The Last Starship From Earth by John Boyd
In an alternate world, where Jesus was a rebel leader, the Pope is a computer and Hell is a planet orbiting a distant star, the state is controlled by the Church, the sociologists and the psychologists.
Mathematician Haldane IV falls in love with poet Helix, a forbidden pairing in this totalitarian state, where the population is strictly controlled by eugenics. They are discovered and sent for trial, leading them on the path to Hell and an unexpected chance to change society forever.
The first part of this book, with its illicit affair between different classes in a police state, is heavily influenced by Orwell’s 1984, but the final section veers off in a more overtly science fictional direction, leading to an unexpected yet satisfying conclusion.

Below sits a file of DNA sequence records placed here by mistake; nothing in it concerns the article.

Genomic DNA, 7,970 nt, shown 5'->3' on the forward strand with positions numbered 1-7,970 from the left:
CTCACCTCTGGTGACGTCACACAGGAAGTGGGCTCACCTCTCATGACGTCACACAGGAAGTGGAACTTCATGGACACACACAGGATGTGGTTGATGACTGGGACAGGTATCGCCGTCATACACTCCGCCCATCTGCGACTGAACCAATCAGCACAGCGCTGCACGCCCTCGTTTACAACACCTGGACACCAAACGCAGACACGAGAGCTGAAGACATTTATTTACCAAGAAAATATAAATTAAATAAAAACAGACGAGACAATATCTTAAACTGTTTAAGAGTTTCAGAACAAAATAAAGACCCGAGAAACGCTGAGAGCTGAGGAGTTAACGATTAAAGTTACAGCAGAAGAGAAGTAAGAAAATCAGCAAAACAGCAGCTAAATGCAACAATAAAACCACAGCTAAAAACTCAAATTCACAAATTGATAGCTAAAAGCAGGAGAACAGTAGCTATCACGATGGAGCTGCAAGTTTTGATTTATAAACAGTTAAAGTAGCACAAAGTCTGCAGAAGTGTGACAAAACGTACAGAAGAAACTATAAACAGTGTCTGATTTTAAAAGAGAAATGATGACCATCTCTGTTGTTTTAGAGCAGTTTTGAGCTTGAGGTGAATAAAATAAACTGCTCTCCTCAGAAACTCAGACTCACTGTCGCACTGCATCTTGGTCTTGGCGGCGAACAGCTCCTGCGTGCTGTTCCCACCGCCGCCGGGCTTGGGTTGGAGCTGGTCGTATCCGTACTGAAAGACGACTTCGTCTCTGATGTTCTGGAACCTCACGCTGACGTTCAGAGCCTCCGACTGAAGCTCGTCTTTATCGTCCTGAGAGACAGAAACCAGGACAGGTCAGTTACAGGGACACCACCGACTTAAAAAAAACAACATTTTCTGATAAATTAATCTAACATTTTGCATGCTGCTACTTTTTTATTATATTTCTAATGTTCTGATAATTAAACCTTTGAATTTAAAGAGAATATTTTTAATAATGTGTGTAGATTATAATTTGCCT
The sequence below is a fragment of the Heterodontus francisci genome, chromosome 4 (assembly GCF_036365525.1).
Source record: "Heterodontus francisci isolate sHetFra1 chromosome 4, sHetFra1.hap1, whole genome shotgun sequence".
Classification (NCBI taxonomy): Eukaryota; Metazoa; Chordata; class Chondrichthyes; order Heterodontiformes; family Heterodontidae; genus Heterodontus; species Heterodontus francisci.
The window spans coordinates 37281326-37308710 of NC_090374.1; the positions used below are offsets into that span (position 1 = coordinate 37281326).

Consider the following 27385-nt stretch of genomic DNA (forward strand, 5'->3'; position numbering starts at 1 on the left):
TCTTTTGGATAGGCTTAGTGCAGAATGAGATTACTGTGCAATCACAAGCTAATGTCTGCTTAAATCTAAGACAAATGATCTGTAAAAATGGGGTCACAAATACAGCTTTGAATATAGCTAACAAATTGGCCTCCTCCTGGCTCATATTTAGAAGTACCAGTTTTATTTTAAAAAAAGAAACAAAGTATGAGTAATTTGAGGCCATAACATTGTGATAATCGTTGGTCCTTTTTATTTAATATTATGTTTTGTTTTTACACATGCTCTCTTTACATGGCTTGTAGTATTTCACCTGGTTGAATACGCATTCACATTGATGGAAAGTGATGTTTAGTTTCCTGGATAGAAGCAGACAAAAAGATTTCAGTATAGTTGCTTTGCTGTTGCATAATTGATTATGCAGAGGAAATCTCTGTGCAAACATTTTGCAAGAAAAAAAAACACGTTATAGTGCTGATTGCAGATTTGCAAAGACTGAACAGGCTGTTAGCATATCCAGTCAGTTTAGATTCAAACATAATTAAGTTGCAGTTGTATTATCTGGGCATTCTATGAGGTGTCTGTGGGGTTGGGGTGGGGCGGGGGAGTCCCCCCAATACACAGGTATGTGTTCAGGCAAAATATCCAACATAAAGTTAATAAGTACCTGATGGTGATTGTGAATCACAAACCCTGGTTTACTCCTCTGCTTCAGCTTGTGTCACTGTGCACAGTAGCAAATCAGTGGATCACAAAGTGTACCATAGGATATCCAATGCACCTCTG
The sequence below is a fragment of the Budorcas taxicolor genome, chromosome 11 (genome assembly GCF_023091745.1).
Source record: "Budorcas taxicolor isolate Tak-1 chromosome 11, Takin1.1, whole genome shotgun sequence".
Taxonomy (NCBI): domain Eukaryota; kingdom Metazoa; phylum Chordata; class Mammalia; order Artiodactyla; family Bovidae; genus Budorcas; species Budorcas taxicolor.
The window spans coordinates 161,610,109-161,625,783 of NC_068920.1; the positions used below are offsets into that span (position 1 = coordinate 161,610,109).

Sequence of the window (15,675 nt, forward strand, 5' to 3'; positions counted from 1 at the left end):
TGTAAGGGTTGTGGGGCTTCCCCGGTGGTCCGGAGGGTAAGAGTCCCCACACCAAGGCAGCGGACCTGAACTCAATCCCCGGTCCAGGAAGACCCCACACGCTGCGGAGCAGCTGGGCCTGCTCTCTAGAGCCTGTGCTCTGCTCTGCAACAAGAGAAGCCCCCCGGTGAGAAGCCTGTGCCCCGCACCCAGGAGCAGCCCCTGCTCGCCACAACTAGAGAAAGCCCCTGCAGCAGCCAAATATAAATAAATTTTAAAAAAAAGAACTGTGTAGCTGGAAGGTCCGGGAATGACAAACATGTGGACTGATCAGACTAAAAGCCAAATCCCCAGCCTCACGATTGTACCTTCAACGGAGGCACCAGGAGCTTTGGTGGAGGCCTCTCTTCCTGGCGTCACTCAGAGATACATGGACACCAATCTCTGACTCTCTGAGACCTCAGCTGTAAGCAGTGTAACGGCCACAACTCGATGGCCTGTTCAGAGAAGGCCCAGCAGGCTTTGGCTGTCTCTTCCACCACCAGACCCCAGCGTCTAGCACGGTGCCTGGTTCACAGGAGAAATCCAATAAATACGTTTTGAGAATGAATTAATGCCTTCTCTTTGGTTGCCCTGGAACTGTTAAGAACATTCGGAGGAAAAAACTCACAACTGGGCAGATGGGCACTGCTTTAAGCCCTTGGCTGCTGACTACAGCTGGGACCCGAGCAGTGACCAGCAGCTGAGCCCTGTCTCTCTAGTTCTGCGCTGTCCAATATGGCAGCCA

SF author David Brin recently referred to this novel as a forgotten, lamented classic, and I have to agree. The writing style is a cut above the norm for late sixties SF, even if the treatment of the female characters is still decidedly ‘of its time’.
The blurb on the back of my edition, from none other than Robert A. Heinlein himself, states that this novel “belongs up at the top along with Brave New World and 1984.” Give it a go — you won’t regret it.